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I have the images of a galaxy and the field of view and I would like to determinte the inclination of a galaxy between edge-on and face-on. Would that information be enough to do the calculation? Or what other details would be needed?

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    $\begingroup$ Possibly more than you've provided in this question... Details are required. $\endgroup$
    – ProfRob
    Commented Apr 7, 2021 at 22:21
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    $\begingroup$ I have the images of a galaxy and the field of view. Would that be enough to do the calculation? Or what other details would be needed? $\endgroup$
    – andi
    Commented Apr 7, 2021 at 23:57
  • $\begingroup$ @andi Welcome to astronomy SE. I included your comment to your question, and as far I as I can tell, it looks like a valid question, so I voted to keep it open. $\endgroup$
    – B--rian
    Commented Apr 8, 2021 at 7:11

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If you tilt a circular object, then along one axis the length will appear to be shortened, while along a perpendicular axis the apparent size will be unchanged. So you can use that to determine the tilt angle (inclination).

If we define $0^\circ$ to be face-on, then when tilted at an angle $i$ away from face-on, the shorter axis will appear to be decreased in length by a factor of $\cos i$. Thus, assuming that the galaxy is circular in cross-section, you can determine its inclination from $\cos i = \frac{\rm short\ axis}{\rm long\ axis}$.

This should work for spiral galaxies, but won't work for elliptical galaxies, which aren't necessarily circular in projection when viewed face-on.

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The IncliNET GUI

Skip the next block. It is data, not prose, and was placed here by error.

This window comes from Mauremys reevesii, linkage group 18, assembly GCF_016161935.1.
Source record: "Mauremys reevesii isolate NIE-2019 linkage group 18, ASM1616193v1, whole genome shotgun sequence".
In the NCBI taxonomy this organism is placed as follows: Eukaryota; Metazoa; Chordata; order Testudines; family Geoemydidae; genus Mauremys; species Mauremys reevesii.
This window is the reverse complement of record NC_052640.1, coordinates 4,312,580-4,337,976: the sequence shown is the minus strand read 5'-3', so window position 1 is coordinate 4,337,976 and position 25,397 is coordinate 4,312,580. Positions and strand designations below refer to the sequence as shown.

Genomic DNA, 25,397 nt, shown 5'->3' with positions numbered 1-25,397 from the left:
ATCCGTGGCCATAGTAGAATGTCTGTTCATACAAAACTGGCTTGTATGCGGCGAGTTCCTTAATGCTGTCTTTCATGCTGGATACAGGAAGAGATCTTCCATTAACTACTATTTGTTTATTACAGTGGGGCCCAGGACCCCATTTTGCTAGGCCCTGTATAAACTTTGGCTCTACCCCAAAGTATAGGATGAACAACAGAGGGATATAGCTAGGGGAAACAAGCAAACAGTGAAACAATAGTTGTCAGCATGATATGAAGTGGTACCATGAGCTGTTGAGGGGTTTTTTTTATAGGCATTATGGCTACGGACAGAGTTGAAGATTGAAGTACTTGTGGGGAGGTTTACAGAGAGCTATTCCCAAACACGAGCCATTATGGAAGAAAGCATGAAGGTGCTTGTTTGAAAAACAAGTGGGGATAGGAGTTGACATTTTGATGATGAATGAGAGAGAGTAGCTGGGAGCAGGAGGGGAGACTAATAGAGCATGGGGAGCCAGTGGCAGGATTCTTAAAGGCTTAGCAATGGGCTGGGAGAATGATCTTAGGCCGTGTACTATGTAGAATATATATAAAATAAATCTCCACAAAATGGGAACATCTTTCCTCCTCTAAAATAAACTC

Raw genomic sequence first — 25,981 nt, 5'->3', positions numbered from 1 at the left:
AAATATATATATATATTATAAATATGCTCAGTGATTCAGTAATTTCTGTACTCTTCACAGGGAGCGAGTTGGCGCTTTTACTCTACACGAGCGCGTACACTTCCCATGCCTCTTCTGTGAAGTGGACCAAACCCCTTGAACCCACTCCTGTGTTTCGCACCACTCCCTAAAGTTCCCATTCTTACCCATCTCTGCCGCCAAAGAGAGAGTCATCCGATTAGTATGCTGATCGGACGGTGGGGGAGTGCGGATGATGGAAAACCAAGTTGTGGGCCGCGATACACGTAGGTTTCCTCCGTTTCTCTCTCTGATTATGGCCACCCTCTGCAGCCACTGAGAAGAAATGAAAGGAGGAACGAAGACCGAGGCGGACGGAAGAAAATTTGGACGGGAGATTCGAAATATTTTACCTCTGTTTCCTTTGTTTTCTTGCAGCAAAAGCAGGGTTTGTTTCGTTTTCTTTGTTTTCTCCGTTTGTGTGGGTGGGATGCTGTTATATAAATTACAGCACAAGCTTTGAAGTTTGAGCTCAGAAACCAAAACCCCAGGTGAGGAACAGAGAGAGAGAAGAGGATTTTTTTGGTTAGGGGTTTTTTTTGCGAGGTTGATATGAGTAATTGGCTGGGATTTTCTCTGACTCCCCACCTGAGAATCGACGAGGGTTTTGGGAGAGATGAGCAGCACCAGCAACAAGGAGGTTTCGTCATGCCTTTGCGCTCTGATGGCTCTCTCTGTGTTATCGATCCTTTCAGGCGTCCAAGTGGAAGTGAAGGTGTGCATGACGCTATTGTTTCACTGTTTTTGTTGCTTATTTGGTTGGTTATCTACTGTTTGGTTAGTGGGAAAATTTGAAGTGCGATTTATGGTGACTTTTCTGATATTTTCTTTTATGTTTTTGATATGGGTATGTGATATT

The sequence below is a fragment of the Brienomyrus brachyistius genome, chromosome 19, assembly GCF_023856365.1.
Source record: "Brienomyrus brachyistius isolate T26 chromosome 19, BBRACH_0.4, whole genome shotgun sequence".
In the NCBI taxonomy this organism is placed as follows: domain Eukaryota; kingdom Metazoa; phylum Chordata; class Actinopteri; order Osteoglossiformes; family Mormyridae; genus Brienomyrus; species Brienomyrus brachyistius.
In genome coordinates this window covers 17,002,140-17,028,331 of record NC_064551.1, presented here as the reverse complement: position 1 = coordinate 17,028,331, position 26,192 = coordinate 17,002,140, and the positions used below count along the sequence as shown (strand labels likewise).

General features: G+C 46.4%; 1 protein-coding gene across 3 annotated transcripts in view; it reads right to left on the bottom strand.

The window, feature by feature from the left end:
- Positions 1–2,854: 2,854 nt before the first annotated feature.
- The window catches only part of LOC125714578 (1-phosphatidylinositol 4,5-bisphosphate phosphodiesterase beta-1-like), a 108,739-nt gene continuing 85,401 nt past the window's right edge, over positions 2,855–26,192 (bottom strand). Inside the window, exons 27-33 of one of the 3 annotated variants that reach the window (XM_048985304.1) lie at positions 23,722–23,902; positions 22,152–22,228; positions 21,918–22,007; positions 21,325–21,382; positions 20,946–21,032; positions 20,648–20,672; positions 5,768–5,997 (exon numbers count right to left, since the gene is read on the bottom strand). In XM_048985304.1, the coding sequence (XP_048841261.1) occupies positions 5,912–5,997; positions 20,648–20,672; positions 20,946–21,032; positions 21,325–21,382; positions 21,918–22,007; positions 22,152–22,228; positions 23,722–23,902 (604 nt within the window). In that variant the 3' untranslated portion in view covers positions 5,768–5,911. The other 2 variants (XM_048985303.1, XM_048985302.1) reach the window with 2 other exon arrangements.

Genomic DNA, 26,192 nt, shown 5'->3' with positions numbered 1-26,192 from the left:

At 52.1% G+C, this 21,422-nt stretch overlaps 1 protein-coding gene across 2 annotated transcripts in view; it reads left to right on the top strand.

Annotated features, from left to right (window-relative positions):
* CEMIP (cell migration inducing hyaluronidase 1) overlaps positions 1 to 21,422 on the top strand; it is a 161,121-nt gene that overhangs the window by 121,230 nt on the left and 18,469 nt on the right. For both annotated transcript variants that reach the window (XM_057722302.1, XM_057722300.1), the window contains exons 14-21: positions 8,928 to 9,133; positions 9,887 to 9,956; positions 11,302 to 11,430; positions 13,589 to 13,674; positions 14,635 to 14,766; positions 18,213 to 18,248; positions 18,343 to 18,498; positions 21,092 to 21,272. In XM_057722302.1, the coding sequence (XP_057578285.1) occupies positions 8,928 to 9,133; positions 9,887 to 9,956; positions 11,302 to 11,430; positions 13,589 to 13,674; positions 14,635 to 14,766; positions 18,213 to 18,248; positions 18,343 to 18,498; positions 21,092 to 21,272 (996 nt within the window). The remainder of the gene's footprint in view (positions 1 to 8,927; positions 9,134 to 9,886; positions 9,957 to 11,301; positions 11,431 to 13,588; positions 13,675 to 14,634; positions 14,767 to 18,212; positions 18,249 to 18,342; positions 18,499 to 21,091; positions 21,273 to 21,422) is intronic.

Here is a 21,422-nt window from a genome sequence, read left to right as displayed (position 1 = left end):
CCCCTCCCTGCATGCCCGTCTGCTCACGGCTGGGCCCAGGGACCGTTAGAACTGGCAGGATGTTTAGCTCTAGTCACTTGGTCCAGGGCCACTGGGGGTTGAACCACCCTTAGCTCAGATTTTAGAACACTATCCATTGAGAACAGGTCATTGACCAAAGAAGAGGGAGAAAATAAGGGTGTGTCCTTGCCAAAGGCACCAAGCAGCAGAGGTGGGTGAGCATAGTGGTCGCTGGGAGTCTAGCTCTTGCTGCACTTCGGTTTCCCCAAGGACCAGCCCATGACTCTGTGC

You can visit IncliNET which is a Web application that uses the power of Convolutional Neural Networks to evaluate the inclination of spiral galaxies. This online GUI allows users to submit a galaxy image through various methods. https://edd.ifa.hawaii.edu/inclinet/

1. Galaxy PGC ID

Entering the name of a galaxy by querying its PGC number (the ID of galaxy in the Principal Galaxy Catalog) - The PGC catalog is deployed with our model, and contains a table of galaxy coordinates and their sizes. Images are then queried from the SDSS quick-look image server.

2. Galaxy Name

Searching a galaxy by its common name. - The entered name is queried through the NASA/IPAC Extragalactic Database. Then, a python routine based on the package Beautiful Soup extracts the corresponding PGC number. Once the PGC ID is available, the galaxy image is imported from the SDSS quick-look.

3. Galaxy Coordinates

A specific location in the sky can be queried by entering the sky coordinates and the field size. In the first release we only provide access to the SDSS images, if they are available. The SDSS coverage is mainly limited to the Northern sky.

4. Galaxy Image

Uploading a galaxy image from the local computer of the user. User has the option of uploading a galaxy image for evaluation(s) by our model(s).

Please refer to the gitHub repository and the documentation of the GUI for further details on the entire process.

Each galaxy has its own unique morphology, luminosity, and surface brightness profiles. In addition, galaxy images are covered by foreground stars of the Milky Way galaxy. Therefore, it is challenging to design an algorithm that automatically determines the 3D inclination of spiral galaxies. The inclinations of spiral galaxies can be coarsely derived from the ellipticity of apertures used for photometry, assuming that the image of a spiral galaxy is the projection of a disk with the shape of an oblate spheroid. For ~1/3 of spirals, the approximation of axial ratios provides inclination estimates good to better than 5 degrees, with degradation to ~5 degrees for another 1/3. However in ~1/3 of cases, ellipticity-derived inclinations are problematic for a variety of reasons.

  • Prominent bulges can dominate the axial ratio measurement.
  • Some galaxies may not be axially symmetric due to tidal effects.
  • High surface brightness bars within much lower surface brightness disks can lead to large errors. Simply the orientation of strong spiral features with respect to the tilt axis can be confusing.

The statistical derivation of inclinations for large samples has been unsatisfactory until recently. There is a report on how 20,000 spiral galaxies have been sorted manually in a collaborative project with the help of amateur astronomers using an online tool called Galaxy Inclination Zoo. Please refer to the section 2.3 of the following paper for more details.

Cosmicflows-4: The Catalog of ~10000 Tully-Fisher Distances (Journal ref: Kourkchi et al., 2020, ApJ, 902, 145, arXiv:2009.00733)

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